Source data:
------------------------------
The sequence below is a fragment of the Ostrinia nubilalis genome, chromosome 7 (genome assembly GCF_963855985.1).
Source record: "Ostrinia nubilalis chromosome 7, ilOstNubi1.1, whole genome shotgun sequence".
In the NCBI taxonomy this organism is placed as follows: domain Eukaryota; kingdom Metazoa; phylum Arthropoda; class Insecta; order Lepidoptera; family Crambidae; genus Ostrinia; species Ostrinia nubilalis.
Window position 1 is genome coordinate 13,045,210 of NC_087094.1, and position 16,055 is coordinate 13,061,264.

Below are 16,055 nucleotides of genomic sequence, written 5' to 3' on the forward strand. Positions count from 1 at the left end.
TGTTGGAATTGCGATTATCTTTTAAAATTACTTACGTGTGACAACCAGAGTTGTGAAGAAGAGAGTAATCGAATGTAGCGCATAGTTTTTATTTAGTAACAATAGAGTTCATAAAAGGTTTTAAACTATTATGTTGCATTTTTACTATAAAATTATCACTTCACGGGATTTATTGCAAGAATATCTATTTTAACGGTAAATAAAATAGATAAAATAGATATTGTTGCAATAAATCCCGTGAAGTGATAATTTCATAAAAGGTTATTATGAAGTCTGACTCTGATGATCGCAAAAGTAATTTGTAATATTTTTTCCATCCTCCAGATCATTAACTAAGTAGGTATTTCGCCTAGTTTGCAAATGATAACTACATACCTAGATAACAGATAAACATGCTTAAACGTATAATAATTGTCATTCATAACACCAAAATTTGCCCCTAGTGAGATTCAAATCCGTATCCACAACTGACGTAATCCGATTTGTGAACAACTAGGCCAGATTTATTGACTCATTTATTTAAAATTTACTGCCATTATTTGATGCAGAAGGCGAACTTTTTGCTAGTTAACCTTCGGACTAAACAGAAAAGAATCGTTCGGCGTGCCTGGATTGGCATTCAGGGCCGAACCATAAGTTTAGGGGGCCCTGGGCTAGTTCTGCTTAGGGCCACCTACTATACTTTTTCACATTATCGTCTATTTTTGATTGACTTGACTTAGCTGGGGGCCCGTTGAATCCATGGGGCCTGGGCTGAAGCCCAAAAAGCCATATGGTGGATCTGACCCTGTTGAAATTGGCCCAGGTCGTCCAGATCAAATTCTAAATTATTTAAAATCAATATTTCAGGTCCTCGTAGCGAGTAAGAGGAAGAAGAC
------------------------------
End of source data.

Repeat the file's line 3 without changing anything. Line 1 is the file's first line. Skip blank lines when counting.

In the NCBI taxonomy this organism is placed as follows: domain Eukaryota; kingdom Metazoa; phylum Arthropoda; class Insecta; order Lepidoptera; family Crambidae; genus Ostrinia; species Ostrinia nubilalis.